What you learn when you walk alone
Irini V | Mar 8, 2018 | Photograph by: Brooke Cagle
Throughout history, great minds such as Beethoven, Thoreau, Dickens, Darwin and even Steve Jobs famously used walking to stimulate their creativity and nourish body, mind and soul. From a quick 5-minute errand to long scenic treks that last days, walking was their exercise, solace and sanctuary. And they weren’t alone.
High-performing, highly effective leaders and thinkers around the world all regularly use this primal act of mobility to connect with their vitality, their fundamental wildness, their deepest and truest selves.
In a time where civilization and our sedentary, demanding lifestyles have pulled us far away from all of these things, walking, especially alone, has never been more essential.
It’s in Your Biology
Humans have been walking since, well, we were humans. It is pre-historically in our nature to walk, and has health benefits that have been scientifically proven over and over.
Not only is walking a low-impact form of exercise – meaning it’s more sustainable for your joints – physiologically you’re going to work your whole body and improve the health of your organs. It increases blood flow to the brain, kicks your digestive system into gear in the morning and provides great mental health benefits.
According to a study published in Environmental Science & Technology, outdoor exercise is linked to “greater feelings of revitalization and positive engagement, decreases in tension, confusion, anger and depression, and increased energy.”
Remembering also that sitting is the new smoking; it’s time to incorporate walking into your day. Adjust your commute to work so that part or all of it is done on foot, or instead of eating at your desk, use your lunch break to walk to a nearby park or pleasant place to sit and eat mindfully.
Just 30 minutes of walking each day – and it doesn’t have to be all in one chunk – is enough to dramatically reduce your risk of heart disease, colon cancer, breast cancer, and dementia, and it will foster mental health.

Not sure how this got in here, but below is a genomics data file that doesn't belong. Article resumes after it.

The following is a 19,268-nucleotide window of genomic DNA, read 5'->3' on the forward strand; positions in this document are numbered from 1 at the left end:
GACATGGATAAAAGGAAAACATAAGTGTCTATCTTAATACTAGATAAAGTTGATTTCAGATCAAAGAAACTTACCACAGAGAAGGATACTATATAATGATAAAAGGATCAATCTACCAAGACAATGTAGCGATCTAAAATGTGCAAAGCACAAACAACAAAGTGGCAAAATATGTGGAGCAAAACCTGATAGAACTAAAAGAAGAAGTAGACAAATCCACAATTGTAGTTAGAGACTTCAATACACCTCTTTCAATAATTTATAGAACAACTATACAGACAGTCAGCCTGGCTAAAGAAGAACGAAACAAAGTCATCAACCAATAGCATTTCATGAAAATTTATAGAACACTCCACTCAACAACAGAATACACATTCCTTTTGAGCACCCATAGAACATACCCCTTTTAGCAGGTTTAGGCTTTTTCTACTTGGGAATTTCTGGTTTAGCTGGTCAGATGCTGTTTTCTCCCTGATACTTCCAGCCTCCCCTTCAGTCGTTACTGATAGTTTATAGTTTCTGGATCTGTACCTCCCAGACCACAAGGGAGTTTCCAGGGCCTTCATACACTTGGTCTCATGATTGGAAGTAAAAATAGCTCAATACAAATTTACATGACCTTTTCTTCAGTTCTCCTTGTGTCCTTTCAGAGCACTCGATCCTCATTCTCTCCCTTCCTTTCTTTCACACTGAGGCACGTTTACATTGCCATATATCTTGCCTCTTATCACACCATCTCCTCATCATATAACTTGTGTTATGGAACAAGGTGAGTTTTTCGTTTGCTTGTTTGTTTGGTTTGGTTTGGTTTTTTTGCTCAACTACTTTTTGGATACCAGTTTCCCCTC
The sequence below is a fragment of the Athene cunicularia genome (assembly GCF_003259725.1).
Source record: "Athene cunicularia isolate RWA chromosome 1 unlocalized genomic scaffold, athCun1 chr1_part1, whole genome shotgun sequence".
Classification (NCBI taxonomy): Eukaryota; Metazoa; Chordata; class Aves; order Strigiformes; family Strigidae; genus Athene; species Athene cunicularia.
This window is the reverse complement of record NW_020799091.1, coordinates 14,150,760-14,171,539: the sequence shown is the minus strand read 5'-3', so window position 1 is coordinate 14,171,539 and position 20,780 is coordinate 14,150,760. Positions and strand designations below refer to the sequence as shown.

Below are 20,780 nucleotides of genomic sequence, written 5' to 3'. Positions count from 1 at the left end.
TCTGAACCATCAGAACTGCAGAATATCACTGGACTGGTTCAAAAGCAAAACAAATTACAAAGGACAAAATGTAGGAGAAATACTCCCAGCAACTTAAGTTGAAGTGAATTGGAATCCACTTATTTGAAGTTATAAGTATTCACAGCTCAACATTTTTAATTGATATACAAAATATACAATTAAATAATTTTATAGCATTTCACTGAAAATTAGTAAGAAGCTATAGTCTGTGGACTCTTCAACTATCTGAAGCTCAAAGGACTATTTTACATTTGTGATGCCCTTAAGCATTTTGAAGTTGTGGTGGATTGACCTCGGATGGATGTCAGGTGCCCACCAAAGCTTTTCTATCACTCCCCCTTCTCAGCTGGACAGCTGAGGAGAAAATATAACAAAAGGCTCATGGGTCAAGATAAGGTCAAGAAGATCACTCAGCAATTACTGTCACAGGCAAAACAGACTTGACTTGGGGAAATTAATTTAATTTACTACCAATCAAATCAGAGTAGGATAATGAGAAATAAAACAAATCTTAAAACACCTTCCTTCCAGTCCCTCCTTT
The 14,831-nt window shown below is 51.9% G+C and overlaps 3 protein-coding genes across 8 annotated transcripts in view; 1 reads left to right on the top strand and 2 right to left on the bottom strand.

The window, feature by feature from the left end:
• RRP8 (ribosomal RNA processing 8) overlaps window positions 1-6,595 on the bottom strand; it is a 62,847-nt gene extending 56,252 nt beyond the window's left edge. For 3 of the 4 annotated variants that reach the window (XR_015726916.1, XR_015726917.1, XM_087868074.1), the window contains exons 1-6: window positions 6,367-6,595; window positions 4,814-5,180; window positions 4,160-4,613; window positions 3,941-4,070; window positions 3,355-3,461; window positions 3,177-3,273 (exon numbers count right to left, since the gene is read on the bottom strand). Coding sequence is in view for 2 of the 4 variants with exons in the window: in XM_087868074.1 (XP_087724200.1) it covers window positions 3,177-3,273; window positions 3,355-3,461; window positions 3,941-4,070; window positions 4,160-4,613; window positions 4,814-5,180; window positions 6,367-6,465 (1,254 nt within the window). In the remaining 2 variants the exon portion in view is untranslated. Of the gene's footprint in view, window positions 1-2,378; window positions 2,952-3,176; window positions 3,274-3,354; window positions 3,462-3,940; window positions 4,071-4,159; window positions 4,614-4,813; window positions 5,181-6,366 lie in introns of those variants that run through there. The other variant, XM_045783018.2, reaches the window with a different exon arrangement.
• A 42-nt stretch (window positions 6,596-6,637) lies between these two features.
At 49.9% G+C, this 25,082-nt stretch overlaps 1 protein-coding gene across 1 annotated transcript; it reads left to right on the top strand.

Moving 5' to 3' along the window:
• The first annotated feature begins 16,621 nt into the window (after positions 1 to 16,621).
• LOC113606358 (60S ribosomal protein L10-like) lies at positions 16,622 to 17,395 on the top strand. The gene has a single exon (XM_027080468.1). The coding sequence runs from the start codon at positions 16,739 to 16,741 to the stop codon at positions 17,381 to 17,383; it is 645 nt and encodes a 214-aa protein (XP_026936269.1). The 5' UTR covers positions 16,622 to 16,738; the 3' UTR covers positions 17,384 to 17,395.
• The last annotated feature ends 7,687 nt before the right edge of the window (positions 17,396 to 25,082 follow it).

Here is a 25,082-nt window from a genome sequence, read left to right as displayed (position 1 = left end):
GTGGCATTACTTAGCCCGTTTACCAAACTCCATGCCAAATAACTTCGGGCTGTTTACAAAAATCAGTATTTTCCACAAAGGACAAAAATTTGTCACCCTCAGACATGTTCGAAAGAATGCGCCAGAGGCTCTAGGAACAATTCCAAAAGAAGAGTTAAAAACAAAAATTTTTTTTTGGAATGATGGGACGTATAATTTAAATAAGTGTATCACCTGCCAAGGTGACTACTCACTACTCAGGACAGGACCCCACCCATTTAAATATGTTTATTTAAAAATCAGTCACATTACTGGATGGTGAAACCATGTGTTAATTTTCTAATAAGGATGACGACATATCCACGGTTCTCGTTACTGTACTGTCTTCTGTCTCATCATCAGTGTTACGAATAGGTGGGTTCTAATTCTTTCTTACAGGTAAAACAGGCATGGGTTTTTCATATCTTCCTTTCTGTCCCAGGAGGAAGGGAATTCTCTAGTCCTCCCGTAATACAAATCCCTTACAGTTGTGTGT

Stimulate Creativity, Enhance Productivity
Not only do many claim that they come up with their best ideas while walking, there’s scientific evidence to this effect.
A 2014 study on 176 college students at Stanford University has shown that people are much more creative when they are walking around as opposed to when they are sitting still. When students were walking, either on the treadmill or outdoors, they were 60% more creative in their responses to the set problems than when sitting around. The positive effects continued even after they had sat back down for a while.
Instead of sitting, waiting for inspiration to strike, head outside for five minutes and see if the extra blood flow can get the creative juices flowing. Enjoy the fresh air and the fresh perspective on the problem you’re tackling.
Take leadership and initiate walking meetings outside with colleagues – best done one-on-one. Walk and talk, because the conversation will be more natural and you can problem solve without the usual distractions of the workplace.
Come Back to Yourself
Walking, particularly alone, is truly a practice in mindfulness. There are many reasons that solitary walks have been the object of poems and prose. It can free the mind of clutter and noise and allow you to be alone with yourself and turn inward.
Walking every day means you will have an indispensable daily time-slot reserved for your inner work, where you can think about the bigger picture, explore and develop new ideas and work on your relationships.
If you do it every day for long enough, you will discover it can regrow channels to all the different parts of you. Because when you walk alone you just have yourself and the path, putting one foot in front of the other, with everything else on pause.
Seize the moment to reintroduce yourself to your Self, and find that you will take a more whole you into the world, into your projects and into your connections with others.
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Natalie Hughes founded Miss Independent in 2017, to educate and mentor women and help them make their best career and business decisions. Natalie is an experienced business woman and non-executive company director focused on organisational design, strategy, growth and innovation. Her goal is to help you think differently, work differently and feel in control of your own destiny.
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